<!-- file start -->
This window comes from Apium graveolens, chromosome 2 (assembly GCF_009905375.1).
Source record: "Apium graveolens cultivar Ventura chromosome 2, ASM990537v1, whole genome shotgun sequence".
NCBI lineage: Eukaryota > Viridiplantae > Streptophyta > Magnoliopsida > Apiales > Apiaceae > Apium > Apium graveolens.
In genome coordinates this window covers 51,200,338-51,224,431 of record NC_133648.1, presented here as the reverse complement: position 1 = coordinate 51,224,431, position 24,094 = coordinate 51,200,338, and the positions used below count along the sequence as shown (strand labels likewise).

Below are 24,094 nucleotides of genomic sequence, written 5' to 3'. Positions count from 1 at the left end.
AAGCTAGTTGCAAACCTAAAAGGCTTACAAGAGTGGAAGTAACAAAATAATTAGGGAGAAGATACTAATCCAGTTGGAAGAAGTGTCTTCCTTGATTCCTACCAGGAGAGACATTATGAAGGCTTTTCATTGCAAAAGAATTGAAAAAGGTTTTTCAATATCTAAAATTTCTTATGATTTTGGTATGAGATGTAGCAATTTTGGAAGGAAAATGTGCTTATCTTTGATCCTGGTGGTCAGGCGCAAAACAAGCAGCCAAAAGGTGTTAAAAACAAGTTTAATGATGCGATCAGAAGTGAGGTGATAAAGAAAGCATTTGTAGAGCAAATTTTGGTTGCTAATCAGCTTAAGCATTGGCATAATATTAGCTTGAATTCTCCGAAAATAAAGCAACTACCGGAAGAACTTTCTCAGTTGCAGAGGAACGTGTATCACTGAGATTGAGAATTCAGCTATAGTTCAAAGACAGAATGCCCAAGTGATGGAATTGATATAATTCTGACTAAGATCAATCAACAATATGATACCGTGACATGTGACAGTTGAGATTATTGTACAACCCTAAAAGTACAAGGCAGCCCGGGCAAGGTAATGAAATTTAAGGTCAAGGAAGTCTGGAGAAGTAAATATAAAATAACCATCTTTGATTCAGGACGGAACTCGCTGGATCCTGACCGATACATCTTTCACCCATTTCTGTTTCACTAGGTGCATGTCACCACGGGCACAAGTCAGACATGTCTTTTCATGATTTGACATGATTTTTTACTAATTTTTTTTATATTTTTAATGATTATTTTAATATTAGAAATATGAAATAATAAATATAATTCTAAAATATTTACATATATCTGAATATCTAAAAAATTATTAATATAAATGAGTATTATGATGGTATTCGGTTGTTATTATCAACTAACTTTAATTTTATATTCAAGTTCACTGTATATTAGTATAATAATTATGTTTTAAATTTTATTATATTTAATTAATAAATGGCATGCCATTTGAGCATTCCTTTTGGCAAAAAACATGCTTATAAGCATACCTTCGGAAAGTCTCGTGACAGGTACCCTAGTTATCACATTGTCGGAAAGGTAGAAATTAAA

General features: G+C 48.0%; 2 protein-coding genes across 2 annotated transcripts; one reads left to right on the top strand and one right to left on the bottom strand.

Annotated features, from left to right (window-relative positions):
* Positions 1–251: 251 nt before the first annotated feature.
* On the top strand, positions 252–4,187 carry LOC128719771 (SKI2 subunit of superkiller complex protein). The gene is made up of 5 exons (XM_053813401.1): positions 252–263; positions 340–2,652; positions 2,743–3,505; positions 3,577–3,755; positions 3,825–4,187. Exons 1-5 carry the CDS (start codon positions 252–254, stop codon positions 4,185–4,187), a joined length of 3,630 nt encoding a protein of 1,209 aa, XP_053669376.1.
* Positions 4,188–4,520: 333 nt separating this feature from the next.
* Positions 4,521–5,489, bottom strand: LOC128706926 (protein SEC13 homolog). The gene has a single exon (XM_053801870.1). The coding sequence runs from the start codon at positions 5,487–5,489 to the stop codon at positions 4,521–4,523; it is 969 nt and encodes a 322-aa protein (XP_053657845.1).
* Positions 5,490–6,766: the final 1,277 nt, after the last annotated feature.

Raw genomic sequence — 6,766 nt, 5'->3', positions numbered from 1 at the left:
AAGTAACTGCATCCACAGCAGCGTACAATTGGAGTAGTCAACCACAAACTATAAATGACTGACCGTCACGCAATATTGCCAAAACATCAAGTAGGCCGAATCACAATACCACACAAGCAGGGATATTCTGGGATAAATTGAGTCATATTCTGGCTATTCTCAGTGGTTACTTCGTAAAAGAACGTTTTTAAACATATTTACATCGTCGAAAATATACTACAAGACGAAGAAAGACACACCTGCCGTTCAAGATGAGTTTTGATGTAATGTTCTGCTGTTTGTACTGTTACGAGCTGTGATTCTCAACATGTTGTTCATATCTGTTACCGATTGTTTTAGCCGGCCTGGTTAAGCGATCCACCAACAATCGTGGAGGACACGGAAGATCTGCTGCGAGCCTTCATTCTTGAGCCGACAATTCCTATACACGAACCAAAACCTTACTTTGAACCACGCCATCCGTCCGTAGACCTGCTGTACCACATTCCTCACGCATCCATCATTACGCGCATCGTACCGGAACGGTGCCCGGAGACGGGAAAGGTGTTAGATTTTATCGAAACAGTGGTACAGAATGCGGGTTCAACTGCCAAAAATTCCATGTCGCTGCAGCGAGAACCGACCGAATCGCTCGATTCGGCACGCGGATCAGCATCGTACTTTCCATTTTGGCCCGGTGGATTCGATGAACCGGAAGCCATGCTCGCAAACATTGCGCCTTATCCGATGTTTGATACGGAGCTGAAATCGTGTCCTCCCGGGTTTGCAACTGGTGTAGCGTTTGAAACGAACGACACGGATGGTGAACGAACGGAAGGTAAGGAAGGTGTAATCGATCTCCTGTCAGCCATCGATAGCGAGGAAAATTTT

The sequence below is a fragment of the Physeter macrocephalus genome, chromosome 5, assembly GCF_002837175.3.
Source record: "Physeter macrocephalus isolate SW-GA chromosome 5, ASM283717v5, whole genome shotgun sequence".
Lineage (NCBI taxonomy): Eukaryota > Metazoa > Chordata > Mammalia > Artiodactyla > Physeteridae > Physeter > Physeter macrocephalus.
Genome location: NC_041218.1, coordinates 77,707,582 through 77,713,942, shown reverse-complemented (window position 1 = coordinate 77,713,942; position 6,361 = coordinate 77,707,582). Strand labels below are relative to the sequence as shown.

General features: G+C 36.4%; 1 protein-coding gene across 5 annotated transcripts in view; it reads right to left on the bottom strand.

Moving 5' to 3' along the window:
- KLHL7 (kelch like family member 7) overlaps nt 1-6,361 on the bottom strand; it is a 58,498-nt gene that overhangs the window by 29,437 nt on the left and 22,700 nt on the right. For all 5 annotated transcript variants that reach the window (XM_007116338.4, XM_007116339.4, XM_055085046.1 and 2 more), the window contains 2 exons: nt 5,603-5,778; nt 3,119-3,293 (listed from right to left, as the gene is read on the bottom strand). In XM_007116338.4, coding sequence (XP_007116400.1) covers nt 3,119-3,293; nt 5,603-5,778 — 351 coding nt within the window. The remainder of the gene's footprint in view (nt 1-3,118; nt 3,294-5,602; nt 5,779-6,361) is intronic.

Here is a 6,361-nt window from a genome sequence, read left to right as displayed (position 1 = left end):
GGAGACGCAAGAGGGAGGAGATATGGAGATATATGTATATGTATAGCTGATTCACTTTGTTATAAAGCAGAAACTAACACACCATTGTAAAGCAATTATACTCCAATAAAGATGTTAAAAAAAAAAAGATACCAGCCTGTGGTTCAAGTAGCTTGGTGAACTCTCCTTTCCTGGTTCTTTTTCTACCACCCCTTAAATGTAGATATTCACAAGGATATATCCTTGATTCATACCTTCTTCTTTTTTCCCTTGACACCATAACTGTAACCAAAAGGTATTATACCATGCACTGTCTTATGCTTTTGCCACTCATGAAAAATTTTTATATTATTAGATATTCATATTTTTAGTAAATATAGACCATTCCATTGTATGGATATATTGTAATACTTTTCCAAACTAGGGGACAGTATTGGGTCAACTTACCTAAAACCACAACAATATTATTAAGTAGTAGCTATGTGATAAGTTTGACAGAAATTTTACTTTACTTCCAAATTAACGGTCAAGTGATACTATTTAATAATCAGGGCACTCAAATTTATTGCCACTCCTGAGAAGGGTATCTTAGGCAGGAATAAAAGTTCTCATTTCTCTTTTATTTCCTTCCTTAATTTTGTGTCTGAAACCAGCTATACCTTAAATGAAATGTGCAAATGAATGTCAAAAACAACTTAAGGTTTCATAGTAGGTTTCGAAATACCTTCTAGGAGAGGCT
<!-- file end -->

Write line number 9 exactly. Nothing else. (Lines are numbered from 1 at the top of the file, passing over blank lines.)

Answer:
* Positions 1–251: 251 nt before the first annotated feature.